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Beyond SoFoBoMo

Posted in art is a verb, books, process, Solo Photo Book Month by Paul Butzi on August 8, 2009

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The idea for SoFoBoMo was shamelessly stolen from NaNoWriMo. As we work out plans for SoFoBoMo 2010 and beyond, we’re continuing to look to the clever and creative folks at the Office of Letters and Light (the non-profit that was formed for NaNoWriMo).

One interesting thing they’ve done is to have a laptop loaner program, which lends laptops to folks who can’t afford them. I guess the analog for SoFoBoMo would be a camera/laptop loaner program. That’s out of our reach for right now.

They’ve also got spin-off events, like Script Frenzy (“30 days. 100 pages. April. Are you in?”) in which participants write a script or screenplay in one month. That sounds so cool, I might give it a shot next April.

But all that’s got me thinking about what might lie beyond SoFoBoMo. I’m not talking about ending SoFoBoMo, I’m talking about what *else* we might do. We’re a long way from being ready to try to do more than SoFoBoMo. But it’s never to early to ponder, and so that’s what I’ve been doing.

Here are a couple of ideas:

The Brandenburg Challenge

This is inspired by Jim Brandenburg’s amazing book Chased by the Light. You’ve got three months. Create a PDF book containing one image made each day in that period. The catch: you must make EXACTLY one exposure per day. That means that you get up each morning, and during the day, you let the shutter go exactly one time. The image you get is the image that goes in the book. No retakes. No bracketing. No skipping days.

Like SoFoBoMo, this is a challenge that scales according to your expectation. It could be trivially easy. It could be monstrously difficult. It all depends on your expectations of what your book will be like.

The Long Look

One of the things people say when they dismiss SoFoBoMo is that it’s not possible to do a good book in a month.

I don’t agree with that view (just look at how many outstanding books there are), but they do have a point: the one month time limit constrains what you can do. SoFoBoMo is an exercise in focus – it takes focus to make the photos, lay out the book, and get it all done in a month.

So the Long Look is the opposite challenge. It’s not about compressed time frames, deadlines as motivation, or brief but laser intensity.

The challenge: you’ve got ten years. Do a book with photographs made, at least one per month, on a single subject. Examples: one photo per month of ten years of your child’s life. One photo per month, taken from your front door. One photo per month, taken at the same street corner and aiming the camera the same way. One photo per month of everyone in your family all together.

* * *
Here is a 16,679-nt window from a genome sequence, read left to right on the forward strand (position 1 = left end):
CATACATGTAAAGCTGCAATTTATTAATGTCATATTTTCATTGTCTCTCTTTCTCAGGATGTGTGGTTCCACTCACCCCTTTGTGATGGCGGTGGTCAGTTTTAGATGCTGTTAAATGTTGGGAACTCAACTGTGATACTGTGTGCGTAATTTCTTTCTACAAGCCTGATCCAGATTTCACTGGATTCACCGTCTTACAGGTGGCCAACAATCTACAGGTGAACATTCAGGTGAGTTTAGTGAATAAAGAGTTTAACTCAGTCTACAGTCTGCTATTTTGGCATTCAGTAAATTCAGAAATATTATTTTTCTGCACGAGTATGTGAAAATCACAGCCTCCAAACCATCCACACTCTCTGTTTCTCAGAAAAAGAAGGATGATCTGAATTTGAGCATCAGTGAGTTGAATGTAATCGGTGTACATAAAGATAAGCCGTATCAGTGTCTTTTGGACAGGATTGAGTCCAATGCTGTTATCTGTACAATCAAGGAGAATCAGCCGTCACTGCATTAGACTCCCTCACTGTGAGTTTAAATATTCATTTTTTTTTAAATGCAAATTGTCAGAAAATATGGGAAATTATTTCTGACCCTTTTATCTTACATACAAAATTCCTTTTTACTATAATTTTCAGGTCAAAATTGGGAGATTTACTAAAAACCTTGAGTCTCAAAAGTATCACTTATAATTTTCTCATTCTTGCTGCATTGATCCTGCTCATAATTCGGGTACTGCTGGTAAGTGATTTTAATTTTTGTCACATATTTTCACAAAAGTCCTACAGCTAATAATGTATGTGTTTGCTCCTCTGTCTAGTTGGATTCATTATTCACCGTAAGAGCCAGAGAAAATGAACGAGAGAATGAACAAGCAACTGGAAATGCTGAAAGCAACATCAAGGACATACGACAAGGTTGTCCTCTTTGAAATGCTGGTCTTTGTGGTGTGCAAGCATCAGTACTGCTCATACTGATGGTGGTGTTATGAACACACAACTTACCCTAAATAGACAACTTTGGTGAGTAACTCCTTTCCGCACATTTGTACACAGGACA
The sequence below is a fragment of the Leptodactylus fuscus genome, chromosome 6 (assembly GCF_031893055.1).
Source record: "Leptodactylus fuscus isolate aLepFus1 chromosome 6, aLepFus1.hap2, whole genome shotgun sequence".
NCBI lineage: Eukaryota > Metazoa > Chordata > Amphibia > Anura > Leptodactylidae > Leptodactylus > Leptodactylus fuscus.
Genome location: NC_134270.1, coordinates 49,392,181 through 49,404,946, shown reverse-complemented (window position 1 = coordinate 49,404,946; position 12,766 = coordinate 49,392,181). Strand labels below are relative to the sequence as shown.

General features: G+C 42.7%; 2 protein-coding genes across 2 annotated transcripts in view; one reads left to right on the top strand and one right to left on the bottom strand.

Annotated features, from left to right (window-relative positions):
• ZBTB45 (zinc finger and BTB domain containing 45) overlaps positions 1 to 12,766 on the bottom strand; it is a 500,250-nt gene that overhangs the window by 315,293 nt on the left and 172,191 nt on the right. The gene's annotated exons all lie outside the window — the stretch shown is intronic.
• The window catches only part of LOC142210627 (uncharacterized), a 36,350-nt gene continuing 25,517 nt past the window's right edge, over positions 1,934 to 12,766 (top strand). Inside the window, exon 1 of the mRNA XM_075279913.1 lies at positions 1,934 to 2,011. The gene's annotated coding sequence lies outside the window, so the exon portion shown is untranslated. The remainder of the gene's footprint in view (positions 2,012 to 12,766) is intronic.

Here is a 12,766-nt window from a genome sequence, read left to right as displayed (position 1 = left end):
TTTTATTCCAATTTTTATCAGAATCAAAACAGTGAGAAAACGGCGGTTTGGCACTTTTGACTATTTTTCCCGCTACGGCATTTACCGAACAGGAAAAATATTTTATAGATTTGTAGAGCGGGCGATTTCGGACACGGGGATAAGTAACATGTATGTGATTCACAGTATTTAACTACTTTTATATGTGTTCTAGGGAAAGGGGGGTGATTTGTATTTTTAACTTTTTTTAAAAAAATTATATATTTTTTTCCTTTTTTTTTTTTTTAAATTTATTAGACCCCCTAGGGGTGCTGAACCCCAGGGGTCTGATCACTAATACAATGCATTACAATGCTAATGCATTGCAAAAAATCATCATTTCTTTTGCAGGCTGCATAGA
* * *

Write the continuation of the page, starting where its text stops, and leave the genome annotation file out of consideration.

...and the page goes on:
My first blush reaction was “Oh, that’s easy”. My second reaction to this idea was “oh, crikey, that’s hard.”

It’s all about discipline over a decade. It will probably span multiple cameras. If you do it with film, what are you going to do if film goes away during the decade? If you do it digitally, you’re propagating the project across changes in computers, software, cameras. And those are just the technical challenges.

If SoFoBoMo is a sprint, this is running a marathon.

PDF to Blurb

Posted in book design, books, digital printing, Print On Demand, software, Solo Photo Book Month by Paul Butzi on June 24, 2009

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Sure, in the past you could load your PDF into Photoshop, crank out jpgs for each page, and then load those jpgs full bleed onto pages in Booksmart, and get a book printed on Blurb that way. I’ve done it – I did it with my SoFoBoMo book last year. It works. I had trouble with loading the jpgs, and had to drag the individual page images into Booksmart one by one, and my hands hurt for two days.

But this looks more interesting. I haven’t even read everything, but it claims to be a way to generate your PDF, and then pass it directly off to Blurb for printing.

I’ll be trying it. If you try it, let me know how it works.

PDF Books

Posted in book design, books, Solo Photo Book Month by Paul Butzi on March 25, 2009

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Gordon McGregor has been thinking up a storm about PDF’s and books, and the advantages of PDF’s over physical books.

Go to his blog and read this post and then scroll back through the posts for a bit. Pretty interesting stuff, huh?

I have some thoughts, too – rather less well organized than Gordon’s are. I will, with a small apology, just sort of leap in.

I like our Kindle 2. I’ve read full length novels on it, and although I’d like the display contrast to be a bit higher, and I think there are improvements possible, I’m pretty impressed with the actual user experience of reading a book on the thing.

Part of what impresses me is the Kindle’s “bookness”. The Kindle does not pretend to be an all purpose computing device (well, maybe just an eensy bit). But because it behaves in a very book-ish way, my interactions with it play heavily on my expectations of how a book behaves. With the Kindle, I can turn pages, back and forth. I can write on the pages. I can place bookmarks. These are all things I do with books (yes, I’ve been known to write in my books. Sue me.)

So my Kindle gets to play on a whole host of behaviors that I’ve acquired in some 45 years of reading books. I’m sure there are things I do that I don’t even realize I do – books are just a part of my world, and I really can’t remember a time when they weren’t. I know books in the same way Thoreau was determined to know beans. I (and most other people) know books so well it’s hard for me to even articulate the understanding. I can, for instance, often remember about how far through a book a certain passage occurs, and I can often remember whether it falls on the left hand page or the right, at the top of the page, in the middle, or the bottom. That’s an adaptive behavior that I rely on heavily when I search a book for that passage. (and it doesn’t work on the Kindle, damn it).